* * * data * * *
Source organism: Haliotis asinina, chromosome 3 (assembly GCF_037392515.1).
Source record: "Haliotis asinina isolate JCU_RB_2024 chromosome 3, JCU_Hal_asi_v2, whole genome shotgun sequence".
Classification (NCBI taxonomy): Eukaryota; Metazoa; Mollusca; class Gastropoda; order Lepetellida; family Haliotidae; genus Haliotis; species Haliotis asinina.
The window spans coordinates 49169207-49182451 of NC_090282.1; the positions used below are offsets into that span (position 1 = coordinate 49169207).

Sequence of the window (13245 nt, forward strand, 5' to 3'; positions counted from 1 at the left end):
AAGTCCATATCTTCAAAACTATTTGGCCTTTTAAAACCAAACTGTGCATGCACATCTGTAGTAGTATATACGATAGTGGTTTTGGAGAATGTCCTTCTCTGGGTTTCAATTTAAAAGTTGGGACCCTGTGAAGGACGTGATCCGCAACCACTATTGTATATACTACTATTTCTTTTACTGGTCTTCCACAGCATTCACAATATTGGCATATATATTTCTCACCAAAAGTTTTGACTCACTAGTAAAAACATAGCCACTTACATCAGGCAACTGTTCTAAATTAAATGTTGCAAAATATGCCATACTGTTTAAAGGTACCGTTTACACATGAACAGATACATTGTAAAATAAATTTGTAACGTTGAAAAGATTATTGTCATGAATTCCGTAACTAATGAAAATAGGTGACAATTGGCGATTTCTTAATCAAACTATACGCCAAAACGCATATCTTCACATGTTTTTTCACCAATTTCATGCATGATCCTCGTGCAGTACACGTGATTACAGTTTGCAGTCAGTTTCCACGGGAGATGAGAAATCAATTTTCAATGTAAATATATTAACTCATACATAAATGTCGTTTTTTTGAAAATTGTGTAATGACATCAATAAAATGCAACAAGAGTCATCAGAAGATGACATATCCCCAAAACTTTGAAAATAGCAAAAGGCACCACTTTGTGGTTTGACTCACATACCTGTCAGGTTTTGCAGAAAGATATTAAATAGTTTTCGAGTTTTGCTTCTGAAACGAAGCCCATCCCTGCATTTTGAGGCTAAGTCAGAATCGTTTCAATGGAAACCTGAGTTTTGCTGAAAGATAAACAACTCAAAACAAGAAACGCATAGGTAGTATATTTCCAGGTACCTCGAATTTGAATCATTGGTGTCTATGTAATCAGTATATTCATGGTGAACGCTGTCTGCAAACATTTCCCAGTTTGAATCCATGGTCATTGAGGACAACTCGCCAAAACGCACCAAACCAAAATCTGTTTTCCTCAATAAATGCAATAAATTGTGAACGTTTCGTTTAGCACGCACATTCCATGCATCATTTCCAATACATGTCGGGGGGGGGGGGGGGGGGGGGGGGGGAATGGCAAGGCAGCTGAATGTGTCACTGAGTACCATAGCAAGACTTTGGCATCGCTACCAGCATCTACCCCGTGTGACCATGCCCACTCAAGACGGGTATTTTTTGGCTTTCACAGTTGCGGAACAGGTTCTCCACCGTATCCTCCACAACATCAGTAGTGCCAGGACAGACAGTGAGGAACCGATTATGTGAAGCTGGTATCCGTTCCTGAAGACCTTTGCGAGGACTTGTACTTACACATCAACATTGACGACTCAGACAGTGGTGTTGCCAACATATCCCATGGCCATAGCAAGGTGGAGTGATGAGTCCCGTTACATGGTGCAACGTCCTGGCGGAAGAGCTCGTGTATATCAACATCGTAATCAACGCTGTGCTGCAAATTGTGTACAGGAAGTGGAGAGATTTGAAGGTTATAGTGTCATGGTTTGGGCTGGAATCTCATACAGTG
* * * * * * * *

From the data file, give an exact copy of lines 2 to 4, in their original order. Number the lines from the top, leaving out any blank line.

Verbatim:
Source record: "Haliotis asinina isolate JCU_RB_2024 chromosome 3, JCU_Hal_asi_v2, whole genome shotgun sequence".
Classification (NCBI taxonomy): Eukaryota; Metazoa; Mollusca; class Gastropoda; order Lepetellida; family Haliotidae; genus Haliotis; species Haliotis asinina.
The window spans coordinates 49169207-49182451 of NC_090282.1; the positions used below are offsets into that span (position 1 = coordinate 49169207).